It's a long way from Broumana, Lebanon, to Miami, but then, it took George A. Hamid, Sr., more than sixty years to get there.
Hamid was born in Lebanon in February, 1896, and spent more time on the streets learning how to tumble than he ever did in school. In 1907 his Grandmother sent him to travel with his Uncle, who was with an acrobatic troupe then touring Europe with Buffalo Bill's Wild West Show. George joined the show and found early success as an acrobat, but he eventually got into the business side, becoming a booking agent by 1920.
Hamid started by booking circus and outdoor acts into state and county fairs and eventually worked his way into running the fairs, taking over the New Jersey State Fair in 1936. In 1945 he took over operation of Atlantic City’s fabled Steel Pier. Meanwhile, he also remained in the circus business, starting his own show which merged with Bob Morton's show to become the Hamid-Morton Circus in 1932.
Somewhere in there Hamid also found time to raise a family. His son, George A. Hamid, Jr., would, after getting a degree at Princeton and a stint in the military in World War II, join his father in the business and, working together, they expanded their entertainment empire to include the circus, fairs, the pier, theatres, amusement parks, and all sorts of amusement enterprises, including even both men becoming two of the original partners in a little upstart professional football team known as the Miami Dolphins.
In the early 1950's the Hamids began searching for a suitable place in South Florida to build a circus winter quarters that would also operate as a tourist attraction. They first bought about five acres in Fort Lauderdale to build this new facility, but these plans were subsequently abandoned when, in 1956, the Hamids bought out Tropical Panorama, a small, eight acre tourist attraction located off of Biscayne Boulevard (US 1) at 185th Street in North Miami. A water stadium was added and plans were made to dredge a channel to the site so that the popular boat tours of the time might bring in shiploads of eager customers. Their new attraction, now christened Aquafair, opened on December 22nd, 1956.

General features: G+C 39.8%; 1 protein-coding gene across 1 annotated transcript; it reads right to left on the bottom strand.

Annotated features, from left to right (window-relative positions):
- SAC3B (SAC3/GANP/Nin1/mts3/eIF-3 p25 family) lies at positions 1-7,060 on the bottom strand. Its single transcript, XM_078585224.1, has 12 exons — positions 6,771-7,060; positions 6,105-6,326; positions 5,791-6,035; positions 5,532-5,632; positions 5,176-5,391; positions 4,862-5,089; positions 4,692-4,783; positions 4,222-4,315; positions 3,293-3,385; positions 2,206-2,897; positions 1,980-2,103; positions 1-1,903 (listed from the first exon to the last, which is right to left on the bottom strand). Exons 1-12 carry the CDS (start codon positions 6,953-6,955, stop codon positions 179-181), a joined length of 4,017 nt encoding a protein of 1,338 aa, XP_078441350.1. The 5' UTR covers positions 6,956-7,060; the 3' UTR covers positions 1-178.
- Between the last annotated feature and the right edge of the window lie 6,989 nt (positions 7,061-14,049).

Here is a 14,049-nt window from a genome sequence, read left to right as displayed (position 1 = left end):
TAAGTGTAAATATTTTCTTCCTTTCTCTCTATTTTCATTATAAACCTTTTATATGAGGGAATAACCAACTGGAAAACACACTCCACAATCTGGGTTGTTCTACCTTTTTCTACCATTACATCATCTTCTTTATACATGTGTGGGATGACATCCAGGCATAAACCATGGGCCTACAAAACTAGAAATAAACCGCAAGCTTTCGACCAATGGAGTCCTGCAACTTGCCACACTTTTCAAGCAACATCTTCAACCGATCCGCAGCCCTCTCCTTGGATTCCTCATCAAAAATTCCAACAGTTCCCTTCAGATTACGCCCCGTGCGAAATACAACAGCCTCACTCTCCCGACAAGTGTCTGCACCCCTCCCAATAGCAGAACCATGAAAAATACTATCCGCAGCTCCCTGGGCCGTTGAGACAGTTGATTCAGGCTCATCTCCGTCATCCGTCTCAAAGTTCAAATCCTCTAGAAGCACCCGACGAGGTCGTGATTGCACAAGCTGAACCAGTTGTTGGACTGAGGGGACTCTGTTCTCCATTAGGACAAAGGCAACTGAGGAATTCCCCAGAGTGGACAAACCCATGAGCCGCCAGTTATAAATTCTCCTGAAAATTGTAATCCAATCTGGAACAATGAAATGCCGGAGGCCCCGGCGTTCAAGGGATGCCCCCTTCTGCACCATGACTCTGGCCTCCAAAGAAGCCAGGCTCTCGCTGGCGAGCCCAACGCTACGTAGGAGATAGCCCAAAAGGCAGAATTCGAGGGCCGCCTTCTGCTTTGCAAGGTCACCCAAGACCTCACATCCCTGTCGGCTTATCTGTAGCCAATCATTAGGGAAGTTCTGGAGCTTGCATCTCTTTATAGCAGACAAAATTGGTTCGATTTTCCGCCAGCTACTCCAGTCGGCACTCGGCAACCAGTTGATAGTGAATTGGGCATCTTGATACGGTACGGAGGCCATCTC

Aquafair was an attempt to create a Steel Pier like winter attraction, with a water-based show featuring acts imported from Atlantic City, including the comedy stylings of "Russ Dodson and his Diving Collegians," and also the Hamid's signature diving horse act (yes, that is a real horse, with rider, plunging from a high platform into a pool of water). The park also still offered trained porpoises, animal displays, and alligator wrestling. The Hamids also hoped to breed and train new animal acts there for their circus.
Business at the attraction was only fair, however, and dropped off after the first two seasons. Aquafair only operated through the end of 1959, when the Hamids leased the land to fellow circus impresario Clyde Beatty. Beatty planned to again renovate and reopen the site, this time as "Clyde Beatty's Jungleland," borrowing the name of an attraction he had earlier operated in Fort Lauderdale.
George A. Hamid, Sr. died in 1971. George, Jr., who had become known as the King of the Atlantic City Boardwalk due to his extensive holdings sold off most of his business interests there in 1975 to concentrate on the New Jersey State Fair and the circus. He sold his interest in the fair in the 1990's. The circus, now simply the Hamid Circus, still tours and is still in the family, with George Jr.'s son James, and his son James, Jr., keeping the tradition alive.
The Aquafair attraction is not related, by the way, to Miami Beach's annual Aqua Art Fair, associated with the Aqua Hotel.
Note: the attractions profiled on this site are no longer in business.Return To Florida's Lost Tourist Attractions
Postcard image from the author's collection.
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